Nothing is known of St. James the Greater’s early life, though it has been established that he is the son of Zebedee and Salome and brother of John the disciple. The title “the Greater” was added to St. James’ name to help distinguish him from the Apostle James “the Less,” who is believed to have been shorter than James “the Greater.”
Saint James the Greater was one of Jesus’ first disciples. James was fishing with his father and John the Apostle when Jesus came to the shores of the Sea of Galilee and called for the fishermen, who were unable to catch any fish that day, to dip their nets in the water once again. When the fishermen followed Jesus’ instructions, they found their nets full, and after emptying the fish on board, the boats nearly sank from their weight. Later, James was one of only three called by Jesus to witness his Transfiguration, and when he and his brother wanted to call fire upon a Samaritan town, both were rebuked by Jesus.
Following Christ’s Ascension, James spread the Gospel across Israel and the Roman kingdom as well. He traveled and spread the Word for nearly forty years in Spain. It is said that one day, as he prayed, The Blessed Virgin Mary appeared to him and asked him to build her a church, which he did. Later, James returned to Jerusalem but was martyred for his faith by King Herod, who decapitated him. Saint James the Greater is known as the first apostle to die. As he was not allowed to be buried following his martyrdom, his remains were taken to Compostela, Spain, by some of his followers, who buried him.
In the ninth century, his remains were discovered and moved to a tomb in Santiago de Compostela. Today, his remains can still be found in the Cathedral of Santiago. Because Santiago de Compostela is the most frequently visited place pilgrims migrate to following Rome and Jerusalem, Pope Leo declared it a shrine.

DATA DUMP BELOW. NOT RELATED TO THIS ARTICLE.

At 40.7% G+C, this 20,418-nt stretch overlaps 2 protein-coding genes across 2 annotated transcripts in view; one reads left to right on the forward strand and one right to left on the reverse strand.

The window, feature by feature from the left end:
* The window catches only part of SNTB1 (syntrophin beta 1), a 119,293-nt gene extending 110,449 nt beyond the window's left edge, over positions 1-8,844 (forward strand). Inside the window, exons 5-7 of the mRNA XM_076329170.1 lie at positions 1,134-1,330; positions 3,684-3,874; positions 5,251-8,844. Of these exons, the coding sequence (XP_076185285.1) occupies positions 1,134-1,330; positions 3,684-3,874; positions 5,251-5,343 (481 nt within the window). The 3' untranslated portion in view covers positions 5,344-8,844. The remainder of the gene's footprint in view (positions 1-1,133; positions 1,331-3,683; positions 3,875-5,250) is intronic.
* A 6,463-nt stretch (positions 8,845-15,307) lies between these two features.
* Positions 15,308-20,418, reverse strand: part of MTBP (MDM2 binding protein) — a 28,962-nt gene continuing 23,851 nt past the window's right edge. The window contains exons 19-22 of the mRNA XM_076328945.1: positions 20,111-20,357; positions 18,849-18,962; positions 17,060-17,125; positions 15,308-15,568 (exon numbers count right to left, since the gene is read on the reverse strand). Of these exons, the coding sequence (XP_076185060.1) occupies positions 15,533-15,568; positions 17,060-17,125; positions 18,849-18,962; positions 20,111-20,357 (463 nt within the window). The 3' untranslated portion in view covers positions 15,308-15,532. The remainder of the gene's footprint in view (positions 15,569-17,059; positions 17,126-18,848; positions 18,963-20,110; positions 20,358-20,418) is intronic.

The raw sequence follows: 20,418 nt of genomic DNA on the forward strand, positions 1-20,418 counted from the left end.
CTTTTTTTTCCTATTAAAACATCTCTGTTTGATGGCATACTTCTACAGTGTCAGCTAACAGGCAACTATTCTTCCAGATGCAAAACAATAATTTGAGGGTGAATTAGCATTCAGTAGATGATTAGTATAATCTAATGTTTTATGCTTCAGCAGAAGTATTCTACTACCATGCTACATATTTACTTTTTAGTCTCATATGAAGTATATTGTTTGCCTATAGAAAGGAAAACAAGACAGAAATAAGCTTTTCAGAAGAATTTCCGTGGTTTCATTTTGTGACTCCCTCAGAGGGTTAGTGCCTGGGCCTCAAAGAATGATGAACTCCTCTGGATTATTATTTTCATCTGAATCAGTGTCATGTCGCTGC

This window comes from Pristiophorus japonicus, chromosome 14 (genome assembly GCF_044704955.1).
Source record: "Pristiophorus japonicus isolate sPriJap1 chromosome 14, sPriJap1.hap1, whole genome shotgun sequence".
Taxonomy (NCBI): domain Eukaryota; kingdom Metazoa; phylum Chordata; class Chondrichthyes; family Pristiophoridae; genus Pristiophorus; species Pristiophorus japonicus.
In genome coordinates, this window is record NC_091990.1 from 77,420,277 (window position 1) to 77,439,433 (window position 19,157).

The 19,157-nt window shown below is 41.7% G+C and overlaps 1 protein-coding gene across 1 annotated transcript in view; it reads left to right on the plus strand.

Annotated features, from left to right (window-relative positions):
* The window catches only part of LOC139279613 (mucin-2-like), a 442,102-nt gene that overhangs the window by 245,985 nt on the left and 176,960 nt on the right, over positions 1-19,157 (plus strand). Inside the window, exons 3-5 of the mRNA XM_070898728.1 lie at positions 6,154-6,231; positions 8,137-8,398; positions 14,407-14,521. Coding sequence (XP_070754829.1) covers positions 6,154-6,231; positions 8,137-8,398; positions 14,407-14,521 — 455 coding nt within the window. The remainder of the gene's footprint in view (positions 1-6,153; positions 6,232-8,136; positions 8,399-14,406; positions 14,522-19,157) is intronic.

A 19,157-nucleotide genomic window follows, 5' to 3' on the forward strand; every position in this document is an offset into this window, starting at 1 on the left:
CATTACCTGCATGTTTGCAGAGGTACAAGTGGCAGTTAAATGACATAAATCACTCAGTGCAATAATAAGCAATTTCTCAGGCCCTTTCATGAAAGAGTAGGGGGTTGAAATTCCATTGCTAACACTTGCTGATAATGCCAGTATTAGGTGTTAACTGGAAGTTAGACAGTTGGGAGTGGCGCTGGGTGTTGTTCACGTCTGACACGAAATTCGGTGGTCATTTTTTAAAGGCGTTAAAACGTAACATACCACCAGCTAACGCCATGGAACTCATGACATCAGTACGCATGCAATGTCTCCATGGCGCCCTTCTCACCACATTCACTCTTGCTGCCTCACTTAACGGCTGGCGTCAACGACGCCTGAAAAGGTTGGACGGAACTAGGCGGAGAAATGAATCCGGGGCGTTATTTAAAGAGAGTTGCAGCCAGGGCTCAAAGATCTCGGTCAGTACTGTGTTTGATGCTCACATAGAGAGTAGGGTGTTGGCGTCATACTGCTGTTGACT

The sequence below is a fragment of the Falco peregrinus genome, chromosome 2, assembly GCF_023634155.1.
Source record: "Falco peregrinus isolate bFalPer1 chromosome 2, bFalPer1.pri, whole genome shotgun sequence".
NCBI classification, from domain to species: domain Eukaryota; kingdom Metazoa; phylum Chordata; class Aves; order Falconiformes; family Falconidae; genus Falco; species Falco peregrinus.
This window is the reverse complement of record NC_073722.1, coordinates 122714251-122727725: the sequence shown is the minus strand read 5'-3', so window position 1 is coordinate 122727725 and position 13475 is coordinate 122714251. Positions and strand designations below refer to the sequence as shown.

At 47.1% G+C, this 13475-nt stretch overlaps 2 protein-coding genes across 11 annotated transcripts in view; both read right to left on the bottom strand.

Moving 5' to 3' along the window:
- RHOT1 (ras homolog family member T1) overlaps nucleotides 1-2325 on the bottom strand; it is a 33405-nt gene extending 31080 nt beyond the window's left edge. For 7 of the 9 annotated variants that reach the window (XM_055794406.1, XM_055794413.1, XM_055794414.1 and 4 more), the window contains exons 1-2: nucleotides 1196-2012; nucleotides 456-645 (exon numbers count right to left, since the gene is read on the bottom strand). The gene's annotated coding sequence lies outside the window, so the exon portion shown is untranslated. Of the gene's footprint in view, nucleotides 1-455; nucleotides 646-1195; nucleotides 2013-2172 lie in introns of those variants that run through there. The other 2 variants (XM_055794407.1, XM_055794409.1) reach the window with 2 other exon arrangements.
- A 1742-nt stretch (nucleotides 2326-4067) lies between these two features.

El Camino de Santiago or the Way of St. James is a spiritual journey that people from all walks of life have traversed for over a thousand years. The route covers 111 km (68 miles) that crosses through the picturesque northern Spanish countryside and ends at the cathedral in Santiago de Compostela, where the remains of the apostle St. James lie.
Pilgrims take the Camino walk for a variety of reasons. Some seek penance, healing, or enlightenment and still others go to fulfil a longing for a unique spiritual journey. For whatever reason it may be, spiritual, cultural, or otherwise, the Camino walk is an unforgettable adventure that sets the perfect ambience for reflection as pilgrims follow the path in between villages, mountains and fertile valleys that have molded the lives of millions of pilgrims before them.
St. James the Greater Prayer
O glorious Apostle,
St. James, who by reason of thy fervent and generous heart
wast chosen by Jesus to be a witness of His glory on Mount Tabor,
and of His agony in Gethsemane;
thou, whose very name is a symbol of warfare and victory:
obtain for us strength and consolation in the unending warfare of this life,
that, having constantly and generously followed Jesus,
we may be victors in the strife and deserve to receive the victor’s crown in heaven.
Declared a UNESCO World Heritage site, The Camino de Santiago (the Way of Saint James) is a large network of ancient pilgrim routes stretching across Europe and coming together at the tomb of St. James (Santiago in Spanish) in Santiago de Compostela in north-west Spain.
Embark on an amazing, transformational journey within where you will experience the awe-inspiring, life-changing energy that millions of pilgrims have felt throughout the centuries. Join an 8-day Buen Camino de Santiago Pilgrimage. We have various departure dates available. Please visit our website here or contact us for more details.